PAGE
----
This zine offers a wealth of important ideas for countering state-led intelligence gathering efforts and makings safer and less penetrable networks. The zine attempts to move beyond simple snitch-jacketing and speculating by advocating for specific, reality-based approaches to gathering intelligence about potential informants within networks and developing concrete ways of verifying information. It also encourages addressing problematic behavior and individuals from the start and rejects the idea that individuals should just distance themselves from problematic individuals as it still leaves the network vulnerable.
Tech Tools for Activism is another great zine that provides an introduction to computer security for activists. Undertaken as a collaboration between radical technology groups and collectives, this zine offers concrete alternatives for corporate and “unsecure” computer technologies including options for email, hosting websites, browsing the Internet, using mobile phones, and free software. This is a good introduction with practical examples on how and what to do to be more safer and more secure in your use of computers. This is “version 2.0” of the guide.
This zine—sub-titled “The Charges and How They Came to Be”—explores the conspiracy case that came out of the G20 summit in Toronto, Canada in 2010. The zine examines the role anarchists played in organizing resistance to the G20 and the ways in which the state responded to this activity. While focusing on a specific case in Canada, it does present a clear picture in the ways states may respond in the future to those who organize resistance to political summits. The zine can help sharpen our understanding of how states use surveillance, infiltration, and the legal system itself to prevent people from acting.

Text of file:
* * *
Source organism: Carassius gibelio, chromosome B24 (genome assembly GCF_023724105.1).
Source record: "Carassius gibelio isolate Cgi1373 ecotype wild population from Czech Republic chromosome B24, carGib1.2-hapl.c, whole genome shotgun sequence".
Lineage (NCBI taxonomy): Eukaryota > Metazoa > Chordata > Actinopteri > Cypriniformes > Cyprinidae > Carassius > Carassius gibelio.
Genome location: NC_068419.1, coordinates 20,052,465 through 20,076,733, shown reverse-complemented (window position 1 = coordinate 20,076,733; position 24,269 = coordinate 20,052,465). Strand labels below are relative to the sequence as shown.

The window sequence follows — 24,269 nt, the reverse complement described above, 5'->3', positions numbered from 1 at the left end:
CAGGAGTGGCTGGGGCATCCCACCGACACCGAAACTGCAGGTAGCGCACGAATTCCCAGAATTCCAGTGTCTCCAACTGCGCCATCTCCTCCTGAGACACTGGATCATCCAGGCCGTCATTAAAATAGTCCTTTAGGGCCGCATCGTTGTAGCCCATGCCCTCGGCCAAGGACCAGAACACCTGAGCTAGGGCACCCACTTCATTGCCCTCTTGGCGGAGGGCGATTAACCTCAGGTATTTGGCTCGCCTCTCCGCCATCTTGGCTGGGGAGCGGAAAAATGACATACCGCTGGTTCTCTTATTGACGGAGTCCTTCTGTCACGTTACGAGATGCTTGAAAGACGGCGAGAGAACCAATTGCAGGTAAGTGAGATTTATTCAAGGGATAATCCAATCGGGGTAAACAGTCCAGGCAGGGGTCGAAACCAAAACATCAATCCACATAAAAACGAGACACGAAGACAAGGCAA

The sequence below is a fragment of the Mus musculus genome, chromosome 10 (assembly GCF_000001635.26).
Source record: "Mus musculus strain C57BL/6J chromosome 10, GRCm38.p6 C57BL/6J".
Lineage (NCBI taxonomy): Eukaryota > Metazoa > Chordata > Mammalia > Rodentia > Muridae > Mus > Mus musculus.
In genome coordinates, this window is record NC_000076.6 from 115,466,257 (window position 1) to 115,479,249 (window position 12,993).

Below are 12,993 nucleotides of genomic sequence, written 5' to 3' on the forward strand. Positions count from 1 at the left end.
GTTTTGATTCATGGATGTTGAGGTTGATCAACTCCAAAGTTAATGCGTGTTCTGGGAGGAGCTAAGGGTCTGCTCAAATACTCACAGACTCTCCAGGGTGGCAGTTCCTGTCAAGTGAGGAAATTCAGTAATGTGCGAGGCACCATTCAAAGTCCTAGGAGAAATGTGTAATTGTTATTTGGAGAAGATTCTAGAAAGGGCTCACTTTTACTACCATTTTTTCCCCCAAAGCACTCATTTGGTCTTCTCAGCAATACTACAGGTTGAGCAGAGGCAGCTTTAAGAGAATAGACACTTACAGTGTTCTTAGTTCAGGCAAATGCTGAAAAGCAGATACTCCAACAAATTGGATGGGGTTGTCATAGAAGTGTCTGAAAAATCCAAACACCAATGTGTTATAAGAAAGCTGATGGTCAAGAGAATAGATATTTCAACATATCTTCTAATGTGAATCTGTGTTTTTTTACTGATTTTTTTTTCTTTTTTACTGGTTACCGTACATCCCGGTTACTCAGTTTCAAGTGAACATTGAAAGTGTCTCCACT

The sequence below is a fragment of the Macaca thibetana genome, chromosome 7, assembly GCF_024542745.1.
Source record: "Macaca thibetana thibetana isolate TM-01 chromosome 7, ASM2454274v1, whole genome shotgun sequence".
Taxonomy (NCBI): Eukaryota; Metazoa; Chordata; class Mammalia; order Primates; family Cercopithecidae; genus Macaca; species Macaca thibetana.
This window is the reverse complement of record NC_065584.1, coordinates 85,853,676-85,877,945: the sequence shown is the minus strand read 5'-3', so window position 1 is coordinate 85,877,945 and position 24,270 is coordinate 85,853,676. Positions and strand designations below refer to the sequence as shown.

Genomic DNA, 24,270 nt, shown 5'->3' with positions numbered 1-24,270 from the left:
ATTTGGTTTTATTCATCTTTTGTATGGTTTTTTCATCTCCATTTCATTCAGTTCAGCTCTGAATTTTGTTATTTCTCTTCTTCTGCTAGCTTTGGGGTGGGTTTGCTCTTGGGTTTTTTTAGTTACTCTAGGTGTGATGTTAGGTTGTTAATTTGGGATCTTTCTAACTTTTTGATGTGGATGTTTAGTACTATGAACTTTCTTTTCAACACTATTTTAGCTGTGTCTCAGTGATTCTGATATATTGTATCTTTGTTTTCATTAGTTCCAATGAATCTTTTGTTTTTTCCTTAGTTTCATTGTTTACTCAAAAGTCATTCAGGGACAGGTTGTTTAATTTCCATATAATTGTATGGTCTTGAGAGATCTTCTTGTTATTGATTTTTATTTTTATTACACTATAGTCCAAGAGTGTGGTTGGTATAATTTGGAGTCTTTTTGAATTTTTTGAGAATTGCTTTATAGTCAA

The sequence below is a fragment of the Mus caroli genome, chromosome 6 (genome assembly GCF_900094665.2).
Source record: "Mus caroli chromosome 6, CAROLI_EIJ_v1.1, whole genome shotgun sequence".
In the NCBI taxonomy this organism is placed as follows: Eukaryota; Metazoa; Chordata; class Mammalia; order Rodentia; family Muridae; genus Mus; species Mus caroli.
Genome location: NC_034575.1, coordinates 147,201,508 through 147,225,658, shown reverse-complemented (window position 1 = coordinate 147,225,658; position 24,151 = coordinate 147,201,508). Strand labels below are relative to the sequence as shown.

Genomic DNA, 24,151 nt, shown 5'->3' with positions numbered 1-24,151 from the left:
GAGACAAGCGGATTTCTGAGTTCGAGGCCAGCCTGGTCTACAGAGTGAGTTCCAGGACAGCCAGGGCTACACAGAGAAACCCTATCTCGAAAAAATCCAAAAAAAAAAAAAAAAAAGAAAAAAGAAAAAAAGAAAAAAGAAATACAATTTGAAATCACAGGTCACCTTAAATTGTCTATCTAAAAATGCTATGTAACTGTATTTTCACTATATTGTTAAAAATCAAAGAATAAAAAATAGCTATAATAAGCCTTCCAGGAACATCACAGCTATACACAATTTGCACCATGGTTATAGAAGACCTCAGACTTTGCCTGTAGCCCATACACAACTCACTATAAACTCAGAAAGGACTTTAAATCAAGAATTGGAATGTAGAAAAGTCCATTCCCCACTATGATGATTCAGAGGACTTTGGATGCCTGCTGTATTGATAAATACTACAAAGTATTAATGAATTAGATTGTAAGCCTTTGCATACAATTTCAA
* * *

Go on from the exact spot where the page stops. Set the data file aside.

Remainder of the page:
Beyond telling this specific story of repression, it offers some helpful observations about how anarchists can step up their security practices in light of these events. It’s an important expansion on the topics raised in other more basic security culture zines.
This zine is an excellent introductory piece on security culture. It defines what a security culture is, gives practical examples of how it can be used and implemented, and addresses numerous other components of security culture. This is an essential zine!
This zine provides an excellent critique of Facebook and social networking websites more generally, arguing that they have no place within resistance movements. The argument isn’t just philosophical, but looks at some of the ways in which Facebook has been used against radicals. It specifically talks about the ways social networking websites are used by both government and private intelligence companies as a way to undermine social struggles. Ultimately, the zine argues against using social networking websites for political organizing. This is an important zine and one that should be widely read and discussed.
Subtitled “How Gender Violence on the Left Enables State Violence in Radical Movements,” this zine looks at how unchecked misogyny in political movements/groups/whatever you want to call it creates an environment that is ripe for the recruitment and deployment of informants. Misogynist behavior is disruptive and pushes women and queer folks out of spaces, while constantly dominating the agenda.